Jon Lester struck out a career-high 15 batters and allowed just one hit over eight scoreless innings this afternoon in a 6-3 victory over the Athletics in Fenway Park in Boston.
It was a dominant performance from Lester, who walked two batters on the day and gave up his lone hit on a single by Craig Gentry in the third inning. The southpaw struck out the final three batters he faced in the eighth inning and was pulled after throwing 119 pitches. The A’s made things interesting after Chris Capuano took over in the top of the ninth inning, but Koji Uehara managed to snuff out the rally to secure the victory, albeit in shaky fashion.
Lester’s previous career-high for strikeouts was 13, which he did on July 24, 2010 against the Mariners. The 30-year-old is the first Red Sox pitcher to strike out 15 batters in a game since Pedro Martinez did it in 2000.
Lester, an impending free agent, now holds a 2.59 ERA and 58/10 K/BB ratio in 48 2/3 innings over seven starts this season. Perhaps the Red Sox should have been a bit more generous during extension talks in the spring?
FORT WORTH, Texas — A former Angels employee has been charged with conspiracy to distribute fentanyl in connection with last year’s overdose death of Angels pitcher Tyler Skaggs, prosecutors in Texas announced Friday.
Eric Prescott Kay was arrested in Fort Worth, Texas, and made his first appearance Friday in federal court, according to Erin Nealy Cox, the U.S. Attorney for the Northern District of Texas. Kay was communications director for the Angels.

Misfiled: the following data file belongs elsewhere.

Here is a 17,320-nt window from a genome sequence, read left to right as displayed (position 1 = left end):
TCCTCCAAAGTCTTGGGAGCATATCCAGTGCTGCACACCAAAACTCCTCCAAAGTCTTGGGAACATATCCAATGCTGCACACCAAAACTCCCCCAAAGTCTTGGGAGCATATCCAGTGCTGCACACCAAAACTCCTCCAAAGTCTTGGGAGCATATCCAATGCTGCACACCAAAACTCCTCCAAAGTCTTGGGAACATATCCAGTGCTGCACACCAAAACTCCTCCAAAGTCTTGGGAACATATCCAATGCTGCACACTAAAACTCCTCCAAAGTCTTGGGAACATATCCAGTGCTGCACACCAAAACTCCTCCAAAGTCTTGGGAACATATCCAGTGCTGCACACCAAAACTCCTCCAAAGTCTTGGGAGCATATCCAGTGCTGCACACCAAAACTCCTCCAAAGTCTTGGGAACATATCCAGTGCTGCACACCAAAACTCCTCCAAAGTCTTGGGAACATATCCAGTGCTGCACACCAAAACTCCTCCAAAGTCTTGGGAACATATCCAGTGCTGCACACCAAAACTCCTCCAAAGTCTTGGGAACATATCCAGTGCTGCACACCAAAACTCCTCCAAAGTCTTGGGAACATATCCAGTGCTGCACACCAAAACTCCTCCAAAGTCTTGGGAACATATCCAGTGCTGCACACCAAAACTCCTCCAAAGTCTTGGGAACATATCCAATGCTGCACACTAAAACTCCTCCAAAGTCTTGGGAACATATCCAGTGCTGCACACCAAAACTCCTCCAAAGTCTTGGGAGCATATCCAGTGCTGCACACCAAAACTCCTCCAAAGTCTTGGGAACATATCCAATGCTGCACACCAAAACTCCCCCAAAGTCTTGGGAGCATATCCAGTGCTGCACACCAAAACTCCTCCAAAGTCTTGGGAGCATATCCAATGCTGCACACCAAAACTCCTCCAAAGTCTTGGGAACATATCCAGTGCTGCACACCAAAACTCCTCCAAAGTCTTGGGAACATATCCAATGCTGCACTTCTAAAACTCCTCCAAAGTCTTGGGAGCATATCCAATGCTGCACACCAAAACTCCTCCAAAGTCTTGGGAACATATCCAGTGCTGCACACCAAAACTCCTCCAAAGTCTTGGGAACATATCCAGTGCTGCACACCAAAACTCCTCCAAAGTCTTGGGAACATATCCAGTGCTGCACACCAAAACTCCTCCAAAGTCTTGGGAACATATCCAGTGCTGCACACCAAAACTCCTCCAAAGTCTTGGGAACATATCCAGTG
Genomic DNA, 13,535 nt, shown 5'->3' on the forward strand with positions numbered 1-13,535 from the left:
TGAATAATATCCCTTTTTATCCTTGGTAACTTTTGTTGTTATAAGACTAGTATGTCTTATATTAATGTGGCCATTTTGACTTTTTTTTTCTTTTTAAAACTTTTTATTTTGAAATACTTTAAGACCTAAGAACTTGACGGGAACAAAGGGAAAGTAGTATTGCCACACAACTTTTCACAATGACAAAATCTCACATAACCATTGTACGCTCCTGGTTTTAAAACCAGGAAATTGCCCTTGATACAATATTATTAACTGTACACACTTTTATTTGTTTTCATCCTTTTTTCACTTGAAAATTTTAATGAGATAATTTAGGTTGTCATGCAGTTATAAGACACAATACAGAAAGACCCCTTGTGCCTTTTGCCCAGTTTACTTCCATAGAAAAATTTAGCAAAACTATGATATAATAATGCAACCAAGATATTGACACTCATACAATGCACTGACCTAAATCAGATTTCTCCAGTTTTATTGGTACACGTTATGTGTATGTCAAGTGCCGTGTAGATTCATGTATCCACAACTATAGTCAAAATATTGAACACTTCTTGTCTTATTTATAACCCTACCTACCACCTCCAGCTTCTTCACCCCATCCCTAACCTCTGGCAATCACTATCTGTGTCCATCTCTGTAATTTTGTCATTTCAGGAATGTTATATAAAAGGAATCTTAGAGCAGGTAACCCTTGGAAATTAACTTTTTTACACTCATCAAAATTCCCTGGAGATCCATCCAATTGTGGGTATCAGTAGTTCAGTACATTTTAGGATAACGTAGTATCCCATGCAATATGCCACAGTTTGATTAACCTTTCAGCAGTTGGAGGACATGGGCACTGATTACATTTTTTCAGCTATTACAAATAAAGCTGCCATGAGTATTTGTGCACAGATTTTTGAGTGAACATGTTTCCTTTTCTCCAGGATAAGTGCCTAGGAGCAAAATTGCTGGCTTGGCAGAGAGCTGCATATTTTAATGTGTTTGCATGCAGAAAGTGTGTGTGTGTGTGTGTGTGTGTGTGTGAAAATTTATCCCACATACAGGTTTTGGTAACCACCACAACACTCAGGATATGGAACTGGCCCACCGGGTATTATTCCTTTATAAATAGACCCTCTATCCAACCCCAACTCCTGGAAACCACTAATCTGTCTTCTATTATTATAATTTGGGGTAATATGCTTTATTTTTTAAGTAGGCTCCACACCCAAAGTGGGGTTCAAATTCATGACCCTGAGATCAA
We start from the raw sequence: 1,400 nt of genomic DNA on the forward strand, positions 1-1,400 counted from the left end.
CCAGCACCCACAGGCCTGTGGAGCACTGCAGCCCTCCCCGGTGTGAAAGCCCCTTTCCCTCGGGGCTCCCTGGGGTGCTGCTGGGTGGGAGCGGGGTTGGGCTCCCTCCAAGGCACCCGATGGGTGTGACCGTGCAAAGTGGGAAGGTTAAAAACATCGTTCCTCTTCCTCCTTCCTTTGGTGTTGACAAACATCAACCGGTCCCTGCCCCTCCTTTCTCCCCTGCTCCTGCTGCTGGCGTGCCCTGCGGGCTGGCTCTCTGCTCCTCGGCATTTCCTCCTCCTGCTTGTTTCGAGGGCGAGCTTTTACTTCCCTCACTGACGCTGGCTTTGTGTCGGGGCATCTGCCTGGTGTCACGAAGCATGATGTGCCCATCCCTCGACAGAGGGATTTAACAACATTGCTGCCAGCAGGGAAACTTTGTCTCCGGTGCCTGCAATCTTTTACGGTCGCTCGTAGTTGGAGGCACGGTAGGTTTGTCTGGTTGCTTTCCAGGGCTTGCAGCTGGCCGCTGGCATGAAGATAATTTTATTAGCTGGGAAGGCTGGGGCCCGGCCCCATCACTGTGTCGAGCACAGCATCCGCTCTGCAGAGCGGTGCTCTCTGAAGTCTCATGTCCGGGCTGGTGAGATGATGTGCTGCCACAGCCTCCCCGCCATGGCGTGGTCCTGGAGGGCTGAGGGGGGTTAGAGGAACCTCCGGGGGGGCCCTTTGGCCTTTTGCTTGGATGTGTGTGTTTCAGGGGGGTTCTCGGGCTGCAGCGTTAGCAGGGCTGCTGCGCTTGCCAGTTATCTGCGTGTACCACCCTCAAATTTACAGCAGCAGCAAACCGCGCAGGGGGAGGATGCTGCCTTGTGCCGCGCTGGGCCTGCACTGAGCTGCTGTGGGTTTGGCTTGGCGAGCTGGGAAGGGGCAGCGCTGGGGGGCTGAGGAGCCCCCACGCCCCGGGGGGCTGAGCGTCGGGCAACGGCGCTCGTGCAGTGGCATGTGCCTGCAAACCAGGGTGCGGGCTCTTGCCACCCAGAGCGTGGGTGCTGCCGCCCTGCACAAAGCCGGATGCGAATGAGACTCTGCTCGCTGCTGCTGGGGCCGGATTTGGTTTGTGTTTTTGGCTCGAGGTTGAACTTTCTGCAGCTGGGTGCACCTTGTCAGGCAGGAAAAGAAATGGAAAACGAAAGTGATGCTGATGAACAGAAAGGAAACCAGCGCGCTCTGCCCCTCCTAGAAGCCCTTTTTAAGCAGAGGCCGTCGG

Skaggs was found dead in his hotel room in the Dallas area July 1, 2019, before the start of what was supposed to be a four-game series against the Texas Rangers. The first game was postponed before the teams played the final three games.
Skaggs died after choking on his vomit with a toxic mix of alcohol and the powerful painkillers fentanyl and oxycodone in his system, a coroner’s report said. Prosecutors accused Kay of providing the fentanyl to Skaggs and others, who were not named.
“Tyler Skaggs’s overdose – coming, as it did, in the midst of an ascendant baseball career – should be a wake-up call: No one is immune from this deadly drug, whether sold as a powder or hidden inside an innocuous-looking tablet,” Nealy Cox said.
If convicted, Kay faces up to 20 years in prison. Federal court records do not list an attorney representing him, and an attorney who previously spoke on his behalf did not immediately return a message seeking comment.